There's a lot of fishy business going on around the United Nations world headquarters in Manhattan, but it has nothing to do with international crises. Close by the UN in the East River is an uninviting pile of rocks that is called, as the large sign proclaims, U Thant Island, after the late secretary-general from Burma. What's fishy about that? Well, U Thant Island also happens to be one of the hot spots for striped bass and bluefish in the waters surrounding New York City.
Fishing hot spot? New York City? If you believe what you read in the tabloids, all you can find in those waters are orange rinds, cars that have been sunk in insurance-fraud schemes and victims of mob hits. Now you can add to that list inshore game fish. And not just strays. The fishing is so hot in the shadow of the Statue of Liberty and the Brooklyn Bridge that Joseph Shastay Jr. has become the first licensed charter-boat captain in my memory to take anglers out in New York Harbor on a regular basis.
Trim and sporting an appropriately nautical beard, Shastay specializes in striped bass and bluefish. Stripers are present in the area all year round, while blues, up to 16 pounds, abound from May to November. "In the spring, there are more fish in the harbor than out in the Atlantic," Shastay says. "I know because I used to go out to the ocean. The only spot where you really don't catch fish in the harbor is in the deep channels, but sometimes you can even catch them there."
Shastay's boat is a 19-foot center-console Mako Classic, owned by the captain and two partners. "You don't need a high-seas boat for the harbor," he says. "There's never been a day when it couldn't go out or come in." The 19-footer also allows Shastay to maneuver tight into submerged pilings and rocks and the currents swirling around them, where big fish hang out, waiting for a meal of baitfish to come tumbling by.
Because of the boat's size, Shastay limits the number of anglers to three at most (two if Steve Sautner, one of his partners, goes along as mate). He charges $225 for a six- to seven-hour charter—whether for one, two or three anglers—or $300 for eight to nine hours. He berths the Mako near his home in Jersey City, just across the Hudson River from Manhattan.
Shastay, 33, began fishing New York Harbor at six, when he caught eels off the Jersey City piers with his father. Later, he bought a rubber raft and ducked the towering passenger liners and freighters as he fished for stripers and blues. He also competed in freshwater bass tournaments. Some of the techniques he learned angling for largemouths—such as jigging in drowned timber—have proved effective in the harbor. But unlike the close-mouthed competitors on the fish-for-cash bass tournament circuit, Shastay finds that most harbor anglers—of whom there are maybe 40 regulars—readily talk about what's hitting and where. "They tell all," he says. "They want others to share in it."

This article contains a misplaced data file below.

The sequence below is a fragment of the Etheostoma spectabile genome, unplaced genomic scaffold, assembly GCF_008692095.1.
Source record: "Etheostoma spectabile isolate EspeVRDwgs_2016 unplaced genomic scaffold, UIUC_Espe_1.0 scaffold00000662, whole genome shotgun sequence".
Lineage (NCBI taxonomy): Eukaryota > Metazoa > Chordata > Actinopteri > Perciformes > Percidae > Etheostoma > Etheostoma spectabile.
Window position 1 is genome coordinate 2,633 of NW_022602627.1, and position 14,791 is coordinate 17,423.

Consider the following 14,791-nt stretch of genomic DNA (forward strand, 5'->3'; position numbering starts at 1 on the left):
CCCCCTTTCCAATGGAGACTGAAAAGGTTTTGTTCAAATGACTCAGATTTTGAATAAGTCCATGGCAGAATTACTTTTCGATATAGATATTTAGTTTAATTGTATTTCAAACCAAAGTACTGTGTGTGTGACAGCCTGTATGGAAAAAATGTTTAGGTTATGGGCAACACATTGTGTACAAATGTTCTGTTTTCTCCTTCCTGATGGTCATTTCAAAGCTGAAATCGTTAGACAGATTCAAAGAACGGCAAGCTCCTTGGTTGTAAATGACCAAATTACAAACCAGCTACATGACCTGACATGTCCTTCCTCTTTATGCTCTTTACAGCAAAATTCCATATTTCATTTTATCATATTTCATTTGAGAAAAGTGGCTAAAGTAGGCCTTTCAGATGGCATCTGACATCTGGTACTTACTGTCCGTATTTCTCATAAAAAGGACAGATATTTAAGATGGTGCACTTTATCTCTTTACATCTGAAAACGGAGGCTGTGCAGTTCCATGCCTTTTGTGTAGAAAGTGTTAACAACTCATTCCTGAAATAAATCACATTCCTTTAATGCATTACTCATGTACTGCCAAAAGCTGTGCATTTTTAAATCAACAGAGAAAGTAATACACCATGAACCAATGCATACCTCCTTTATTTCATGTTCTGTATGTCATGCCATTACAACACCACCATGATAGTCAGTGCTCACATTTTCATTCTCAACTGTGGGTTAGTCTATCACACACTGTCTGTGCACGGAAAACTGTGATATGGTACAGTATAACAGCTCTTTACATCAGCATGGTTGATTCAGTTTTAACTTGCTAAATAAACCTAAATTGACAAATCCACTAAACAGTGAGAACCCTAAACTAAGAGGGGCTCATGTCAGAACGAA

After high school, Shastay worked as a trucker and then went to Jersey City State College at night, majoring in biology. In his spare hours, he continued to explore and fish the harbor. "As long as I've known him, and that's 15 years, he has wanted to be a harbor charter captain," says his wife, Joanne. It took Shastay eight years to get his B.S. degree. After receiving it, in 1989, he went to work on a research trawler for Normandeau Associates, a Massachusetts-based environmental firm that has a contract with the New York State Power Authority to trawl, tag and release striped bass and tomcod in the Hudson River and New York Harbor.
Aside from putting fliers in a couple of tackle shops, Shastay has done no advertising, but word of mouth on his charter service spread quickly after he took his first client on a four-hour trip last March. Shastay had his charter use plugs, which are generally considered useless in winter because the cold-blooded fish are lethargic. The astonished angler landed an 11-pound striper and immediately booked another trip.
Shastay, who averages four charters a week, still works for Normandeau. "One reason I work for the company is that I thought I would find out where it's happening," he says. "I do get some information about water temperature and such but not as much about specific fish as I expected. In the spring I discovered when the stripers and blues were eating blue-back herring, alewives and anchovies."
If Shastay is not overly impressed with the information he gleans from his scientific trips, it proves invaluable to his clients. "Overall, on nine out of 10 trips, we get at least 15 fish," Shastay says. "On the bad trip, it's three to six fish. Most clients release all their fish, except to keep a few 'cocktail' blues [two- to three-pounders] for the table.